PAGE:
The Taliban have killed a relative of a Deutsche Welle journalist while they were looking for him in a door-to-door search in Afghanistan, the German state-funded public broadcaster reported on Thursday. The broadcaster has not revealed the name of the journalist, who lives in Germany, saying that he and his family are in danger.

One of the relatives of the journalist was injured while others managed to escape, according to the Deutsche Welle report. Peter Limbourg, the company’s Director General, condemned the killing and asked the German government to take action.

“The killing of a close relative of one of our editors by the Taliban yesterday [Wednesday] is inconceivably tragic, and testifies to the acute danger in which all our employees and their families in Afghanistan find themselves,” Limbourg said. “It is evident that the Taliban are already carrying out organized searches for journalists, both in Kabul and in the provinces. We are running out of time!”

According to Deutsche Welle, the Taliban have raided the homes of at least three of their journalists.

The Taliban seized control of Afghanistan on August 14, entering the presidential palace in the capital Kabul and ending an insurgent offensive that ripped through the country. The group made swift advances and captured key Afghan cities even as foreign troops were preparing to withdraw from the country by the end of August.

Following the takeover, the Taliban sought to present a moderate face to the world, claiming that they would not seek revenge from anyone. The insurgent group also alleged that it wanted private media to remain independent, but added a caveat – journalists “should not work against national values”.

Taliban searching for those who worked with Nato

A confidential United Nations document accessed by AFP says that the Taliban are intensifying their search for people who worked with the United States and North Atlantic Treaty Organization, an intergovernmental military alliance. Both US and Nato forces were present in the war-torn country.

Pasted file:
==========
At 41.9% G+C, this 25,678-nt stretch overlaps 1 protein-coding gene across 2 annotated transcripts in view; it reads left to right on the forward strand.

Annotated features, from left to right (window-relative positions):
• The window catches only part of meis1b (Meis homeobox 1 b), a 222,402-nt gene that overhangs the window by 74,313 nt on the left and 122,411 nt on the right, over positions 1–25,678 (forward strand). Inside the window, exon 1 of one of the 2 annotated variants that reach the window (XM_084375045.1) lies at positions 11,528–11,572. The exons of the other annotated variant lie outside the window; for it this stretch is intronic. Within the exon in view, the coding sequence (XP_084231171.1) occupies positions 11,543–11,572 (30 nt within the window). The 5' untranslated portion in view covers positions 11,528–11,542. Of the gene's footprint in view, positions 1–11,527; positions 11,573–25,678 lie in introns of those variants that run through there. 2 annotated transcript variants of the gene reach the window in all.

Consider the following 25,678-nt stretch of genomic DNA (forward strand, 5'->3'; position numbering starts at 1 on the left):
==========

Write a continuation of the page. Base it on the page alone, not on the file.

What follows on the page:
The document was submitted by RHIPTO Norwegian Center for Global Analyses, which provides intelligence to the UN, according to BBC.

“There are a high number of individuals that are currently being targeted by the Taliban and the threat is crystal clear,” Christian Nellemann, the director of RHIPTO, told BBC. “It is in writing that, unless they give themselves in, the Taliban will arrest and prosecute, interrogate and punish family members on behalf of those individuals.”

Several journalists killed

Journalist Toofan Omar, who managed the private radio Paktia Ghag Radio, was killed by the Taliban, Deutsche Welle said, citing government officials.

The German broadcaster also said that journalist Nematullah Hemat, who worked with a private Afghan television channel, was also believed to be kidnapped by the insurgents. The Committee to Protect Journalists had on August 9 sought a thorough investigation from the then Afghanistan authorities into the killing of Omar and the safe return of Hemat.

Earlier on August 2, two men suspected to be Talibani fighters had killed Amdadullah Hamdard, a translator who frequently collaborated to Germany’s Die Zeit newspaper, in the city of Jalalabad.

On July 16, Reuters India chief photographer Danish Siddiqui was killed while covering clashes between Afghanistan security forces and the Taliban in Kandahar city. The Taliban, however, had denied that Siddiqui was killed by them knowingly, saying that it was not clear whose shooting caught him in the crossfire between them and the Afghan forces.

In view of these incidents, the Deutsche Welle, along with several other media publications and other associations, including Die Zeit, Der Spiegel and Reporters Without Borders, have asked the German authorities to set up an emergency visa program for their Afghan staff.